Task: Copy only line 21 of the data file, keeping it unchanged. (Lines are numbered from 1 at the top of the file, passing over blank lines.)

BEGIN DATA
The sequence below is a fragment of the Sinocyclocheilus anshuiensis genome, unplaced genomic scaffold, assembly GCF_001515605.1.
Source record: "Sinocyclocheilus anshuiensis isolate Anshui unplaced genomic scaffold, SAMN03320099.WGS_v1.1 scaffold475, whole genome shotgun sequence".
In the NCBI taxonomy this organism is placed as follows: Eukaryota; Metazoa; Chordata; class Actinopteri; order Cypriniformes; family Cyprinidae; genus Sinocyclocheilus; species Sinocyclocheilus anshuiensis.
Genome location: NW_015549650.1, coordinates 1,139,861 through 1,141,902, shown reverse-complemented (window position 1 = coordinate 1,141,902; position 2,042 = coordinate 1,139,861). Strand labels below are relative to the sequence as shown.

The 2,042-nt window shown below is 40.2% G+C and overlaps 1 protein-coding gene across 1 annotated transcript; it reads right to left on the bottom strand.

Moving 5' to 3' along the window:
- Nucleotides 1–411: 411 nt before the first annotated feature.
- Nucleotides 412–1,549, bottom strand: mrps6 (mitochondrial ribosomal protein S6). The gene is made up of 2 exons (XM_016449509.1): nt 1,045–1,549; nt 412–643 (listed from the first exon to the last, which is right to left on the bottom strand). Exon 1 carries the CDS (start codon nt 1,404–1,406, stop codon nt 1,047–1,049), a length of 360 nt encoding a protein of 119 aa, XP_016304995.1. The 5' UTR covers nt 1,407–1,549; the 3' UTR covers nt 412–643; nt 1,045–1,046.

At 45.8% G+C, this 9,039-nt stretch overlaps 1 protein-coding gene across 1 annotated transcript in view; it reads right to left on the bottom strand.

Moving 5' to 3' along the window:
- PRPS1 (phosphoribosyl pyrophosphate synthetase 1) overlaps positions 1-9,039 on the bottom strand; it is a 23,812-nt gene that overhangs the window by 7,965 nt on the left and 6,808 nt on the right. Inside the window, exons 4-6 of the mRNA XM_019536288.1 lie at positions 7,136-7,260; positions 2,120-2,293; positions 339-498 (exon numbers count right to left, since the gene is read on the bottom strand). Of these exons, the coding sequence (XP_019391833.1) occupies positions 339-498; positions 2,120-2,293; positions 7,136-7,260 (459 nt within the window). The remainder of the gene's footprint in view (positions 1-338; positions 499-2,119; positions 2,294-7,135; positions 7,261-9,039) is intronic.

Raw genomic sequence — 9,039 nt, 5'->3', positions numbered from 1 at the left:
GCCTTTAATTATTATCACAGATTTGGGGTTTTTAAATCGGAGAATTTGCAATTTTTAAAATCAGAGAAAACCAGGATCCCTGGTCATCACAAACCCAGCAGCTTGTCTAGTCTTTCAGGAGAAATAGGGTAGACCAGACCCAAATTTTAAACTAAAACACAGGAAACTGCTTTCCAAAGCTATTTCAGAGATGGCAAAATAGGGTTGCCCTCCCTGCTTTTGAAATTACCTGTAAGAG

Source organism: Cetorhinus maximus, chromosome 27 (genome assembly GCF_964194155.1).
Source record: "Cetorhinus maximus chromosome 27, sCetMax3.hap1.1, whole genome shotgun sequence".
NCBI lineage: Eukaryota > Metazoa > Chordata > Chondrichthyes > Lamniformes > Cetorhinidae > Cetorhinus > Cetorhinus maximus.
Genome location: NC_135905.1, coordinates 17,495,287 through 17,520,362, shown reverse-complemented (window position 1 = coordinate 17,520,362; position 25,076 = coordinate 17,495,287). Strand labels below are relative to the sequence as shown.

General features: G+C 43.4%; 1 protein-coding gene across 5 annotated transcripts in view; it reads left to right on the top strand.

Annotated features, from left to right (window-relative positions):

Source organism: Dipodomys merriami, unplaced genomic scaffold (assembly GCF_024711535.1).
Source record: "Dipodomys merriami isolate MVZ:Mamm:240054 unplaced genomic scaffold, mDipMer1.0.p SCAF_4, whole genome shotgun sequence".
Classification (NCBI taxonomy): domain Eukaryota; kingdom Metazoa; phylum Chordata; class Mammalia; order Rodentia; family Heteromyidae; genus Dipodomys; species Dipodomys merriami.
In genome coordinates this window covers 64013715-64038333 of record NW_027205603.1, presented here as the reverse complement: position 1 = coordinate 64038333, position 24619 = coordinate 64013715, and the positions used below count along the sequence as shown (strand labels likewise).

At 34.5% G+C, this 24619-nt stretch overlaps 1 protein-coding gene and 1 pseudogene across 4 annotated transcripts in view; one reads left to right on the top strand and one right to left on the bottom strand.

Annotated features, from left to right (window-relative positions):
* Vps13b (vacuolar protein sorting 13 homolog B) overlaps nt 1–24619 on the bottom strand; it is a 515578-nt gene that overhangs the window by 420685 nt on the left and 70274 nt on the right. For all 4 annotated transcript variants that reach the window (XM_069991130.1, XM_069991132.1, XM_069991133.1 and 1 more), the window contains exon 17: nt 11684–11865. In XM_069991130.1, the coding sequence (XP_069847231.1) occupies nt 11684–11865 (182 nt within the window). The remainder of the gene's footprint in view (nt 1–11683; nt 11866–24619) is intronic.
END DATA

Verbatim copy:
Source record: "Dipodomys merriami isolate MVZ:Mamm:240054 unplaced genomic scaffold, mDipMer1.0.p SCAF_4, whole genome shotgun sequence".